We’ve all heard the phrase mano-a-mano, literally hand-to-hand, but often understood as man-to-man. The phrase originated in bullfighting, where two matadors would compete for audience attention. In English, it conjures up any one-on-one battle, the fiercer the better. May the best man win, because only the strong survive. Since Roe v. Wade, the 1973 decision that legalized abortion in America, this country has been locked in a patriarchal, mano-a-mano battle over a woman’s right to terminate a pregnancy. But in this case, the battle is not between two fierce men: instead, it is between a woman and her womb. May the best man win, because only the strong survive.
Here’s how the battle works:
- Tactics: People (mostly, but not all, men) in power who want to prevent a woman from terminating a pregnancy use any means at their disposal, including physical violence, emotional coercion, and political bullying, to push back against legal abortion.
- Rhetoric: These violent—and unconstitutional—tactics are legitimized via the rhetoric of love and motherhood. Any loving (read, real) woman would never terminate a pregnancy. Any woman who would try deserves what she gets. Any woman—such as a feminist—who would speak out in favor of abortion is an aberration, a femi-nazi who not only supports abortion but actively encourages it. She is the opposite of a mother, which means she must be a whore.
- Victims: The victims of this battle include some very heroic doctors, many of them male. But by far the greatest numbers of victims are women, most of them mothers (according to the Guttmacher Institute, 61% of women who have abortions have one or more children). The ways in which mothers are wounded and maimed by the mano-a-mano insistence on death by womb are beyond horrifying.
Of these three elements, it is rhetoric that drives the machine of battle. I’ve read a few op-eds by women who support tactics to limit or stop abortion because they believe a woman who is considering it would change her mind if she just knew the joys of motherhood, or saw the image from a sonogram. This argument misunderstands who gets abortions and why, but that doesn’t matter: the argument serves its purpose, because women, mothers and non-mothers alike, understand the language of loving motherhood on many levels. Intellectual, emotional, physical, political.
If the stories of women who needed abortions were common knowledge, the language of motherhood would be required to expand, and the womb would no longer be pitted against the woman. These stories will break your heart—for the women, and for their existing children. Here’s one: in Sexism in America, Barbara Berg relates the experience of Martha Mendoza, a journalist whose fetus died in the womb at nineteen weeks. She needed a late-term abortion to remove the dead fetus from her body, and couldn’t find a doctor to perform the procedure—there were too few, and they were too scared. So she had to carry the dead fetus, hoping she wouldn’t pass the body from her own when her two children were around. Eventually, she was able to find a doctor: but she was middle-class, a privilege that has historically allowed a woman to safely terminate a pregnancy, regardless of the rules for others. This happened in 2004.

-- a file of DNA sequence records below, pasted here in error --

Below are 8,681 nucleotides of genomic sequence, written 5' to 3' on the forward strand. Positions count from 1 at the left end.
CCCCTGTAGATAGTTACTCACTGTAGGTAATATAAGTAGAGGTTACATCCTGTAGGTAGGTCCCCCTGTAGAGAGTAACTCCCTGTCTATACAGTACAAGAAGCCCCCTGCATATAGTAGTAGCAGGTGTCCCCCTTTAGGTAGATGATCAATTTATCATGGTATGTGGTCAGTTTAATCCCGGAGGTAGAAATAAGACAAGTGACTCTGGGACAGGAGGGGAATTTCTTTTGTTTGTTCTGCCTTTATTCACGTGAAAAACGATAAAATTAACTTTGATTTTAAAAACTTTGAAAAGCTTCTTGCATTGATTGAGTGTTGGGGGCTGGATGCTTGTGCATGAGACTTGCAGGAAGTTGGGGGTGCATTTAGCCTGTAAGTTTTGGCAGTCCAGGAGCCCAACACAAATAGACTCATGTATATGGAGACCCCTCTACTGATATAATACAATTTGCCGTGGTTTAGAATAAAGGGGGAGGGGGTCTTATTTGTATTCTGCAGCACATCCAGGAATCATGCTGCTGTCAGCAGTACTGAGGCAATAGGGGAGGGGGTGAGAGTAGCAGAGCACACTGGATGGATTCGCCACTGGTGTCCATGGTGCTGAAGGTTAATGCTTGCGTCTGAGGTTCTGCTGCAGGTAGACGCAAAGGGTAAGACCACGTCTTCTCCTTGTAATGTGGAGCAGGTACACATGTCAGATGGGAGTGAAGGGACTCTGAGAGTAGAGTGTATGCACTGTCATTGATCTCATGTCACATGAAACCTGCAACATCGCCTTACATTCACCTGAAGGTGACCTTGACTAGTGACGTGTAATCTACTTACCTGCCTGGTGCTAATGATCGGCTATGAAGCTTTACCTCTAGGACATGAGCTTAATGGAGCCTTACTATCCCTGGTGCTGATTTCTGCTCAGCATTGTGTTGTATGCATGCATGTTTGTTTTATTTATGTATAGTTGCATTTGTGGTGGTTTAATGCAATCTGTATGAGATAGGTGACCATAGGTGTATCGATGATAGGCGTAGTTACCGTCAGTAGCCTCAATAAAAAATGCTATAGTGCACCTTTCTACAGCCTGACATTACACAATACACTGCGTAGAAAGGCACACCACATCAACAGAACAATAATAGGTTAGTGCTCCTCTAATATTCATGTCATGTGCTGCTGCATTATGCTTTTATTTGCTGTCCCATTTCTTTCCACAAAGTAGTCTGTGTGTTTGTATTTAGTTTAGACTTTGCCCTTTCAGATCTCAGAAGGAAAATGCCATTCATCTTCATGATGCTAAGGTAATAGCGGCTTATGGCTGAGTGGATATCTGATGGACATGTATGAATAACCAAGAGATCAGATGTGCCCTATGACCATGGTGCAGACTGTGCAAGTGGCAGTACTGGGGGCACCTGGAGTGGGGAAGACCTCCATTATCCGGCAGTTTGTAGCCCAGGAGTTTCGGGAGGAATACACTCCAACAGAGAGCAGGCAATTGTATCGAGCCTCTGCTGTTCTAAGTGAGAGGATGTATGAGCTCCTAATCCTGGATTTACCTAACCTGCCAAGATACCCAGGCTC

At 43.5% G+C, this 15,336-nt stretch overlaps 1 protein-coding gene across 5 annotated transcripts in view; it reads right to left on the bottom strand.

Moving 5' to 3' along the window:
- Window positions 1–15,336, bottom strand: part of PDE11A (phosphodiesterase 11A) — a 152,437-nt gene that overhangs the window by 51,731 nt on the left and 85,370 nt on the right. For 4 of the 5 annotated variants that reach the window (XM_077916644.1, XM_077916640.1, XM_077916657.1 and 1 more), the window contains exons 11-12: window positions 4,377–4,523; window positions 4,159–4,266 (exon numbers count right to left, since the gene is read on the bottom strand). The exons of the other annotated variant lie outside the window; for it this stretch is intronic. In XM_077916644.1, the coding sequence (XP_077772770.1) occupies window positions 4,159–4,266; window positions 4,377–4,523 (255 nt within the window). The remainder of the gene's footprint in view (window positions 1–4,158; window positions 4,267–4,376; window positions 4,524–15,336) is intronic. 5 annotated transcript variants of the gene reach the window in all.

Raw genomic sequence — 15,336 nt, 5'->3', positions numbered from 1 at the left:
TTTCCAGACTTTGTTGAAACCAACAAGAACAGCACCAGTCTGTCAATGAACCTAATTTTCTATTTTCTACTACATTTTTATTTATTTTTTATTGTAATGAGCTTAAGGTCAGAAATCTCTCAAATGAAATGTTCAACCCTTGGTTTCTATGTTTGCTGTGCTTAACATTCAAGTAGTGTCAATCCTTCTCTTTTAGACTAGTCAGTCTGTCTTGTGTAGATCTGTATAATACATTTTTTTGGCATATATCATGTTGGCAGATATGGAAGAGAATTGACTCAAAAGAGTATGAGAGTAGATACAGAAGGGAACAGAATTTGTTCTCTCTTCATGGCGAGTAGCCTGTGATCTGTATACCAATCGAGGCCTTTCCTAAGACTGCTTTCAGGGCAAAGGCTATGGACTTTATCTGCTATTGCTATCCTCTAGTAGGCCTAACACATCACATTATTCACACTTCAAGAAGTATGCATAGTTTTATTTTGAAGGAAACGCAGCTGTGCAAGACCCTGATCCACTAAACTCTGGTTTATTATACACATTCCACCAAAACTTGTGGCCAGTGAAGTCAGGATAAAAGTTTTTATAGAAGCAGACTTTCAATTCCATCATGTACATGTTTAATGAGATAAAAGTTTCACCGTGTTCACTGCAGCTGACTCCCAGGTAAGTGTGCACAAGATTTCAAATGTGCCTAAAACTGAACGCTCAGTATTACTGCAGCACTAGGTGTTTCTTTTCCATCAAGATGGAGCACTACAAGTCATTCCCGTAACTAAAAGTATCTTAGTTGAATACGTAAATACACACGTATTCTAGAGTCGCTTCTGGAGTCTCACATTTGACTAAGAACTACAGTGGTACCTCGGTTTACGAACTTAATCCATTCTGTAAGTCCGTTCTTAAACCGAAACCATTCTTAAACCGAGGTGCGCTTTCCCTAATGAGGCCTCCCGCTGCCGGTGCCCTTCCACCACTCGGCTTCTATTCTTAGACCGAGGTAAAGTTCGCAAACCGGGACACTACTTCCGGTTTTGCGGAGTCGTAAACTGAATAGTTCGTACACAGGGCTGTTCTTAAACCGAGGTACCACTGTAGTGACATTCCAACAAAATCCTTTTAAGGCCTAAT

Most victims of the battle against abortion are the women who die bleeding, from infections, from illegally performed abortions. This was life pre-1973, and if conservative lawmakers have their way, it will be life again very soon. Berg quotes LeRoy H. Carhart, a Nebraska doctor who spent many years in the airforce, a lifelong Republican and churchgoing Methodist, a family man who supports legal abortion because he saw the aftermath of illegal abortion. In his words, watching some women die and others left sterile was “…horrible, worse than watching people die in a war.”
The Role of TRAP Laws
One of the most recent tactics in this ongoing war, supported by the rhetoric of loving motherhood and feminine health, takes the form of TRAP laws: Targeted Regulations on Abortion Providers. Here, the battle is a war of attrition: starve the possibility of abortion right out of existence. As a Virginia resident, I am concerned about these laws, which are under review in my state. The laws require abortion clinics to meet building requirements designed for new hospitals, a restriction not applied to any other kind of clinic. The rhetoric insists this is for the health of women, but doctors disagree: many have spoken out about the ways these laws endanger women, preventing access to safe abortion as well as cancer screenings and other care.
A 2013 statewide survey showed that a majority of Viginians (58%) oppose these laws. If you are among them, and know others who are, now is the time to speak up: there is an open comment period from June 16 to July 31, and you can comment here.
Raising our voices against these laws is vital, but we must also meet the rhetoric of womb against woman on its own ground: motherhood. Listening to the stories of women who needed abortions, my mother’s heart full of compassion for the circumstances of their lives, opened the floodgates to my activism. This is the power held within the transformation of language and understanding—it can change a decades-long guerrilla war into a mother’s-compassionate-conscience approach to the lives, bodies, and choices of other women, mothers or not.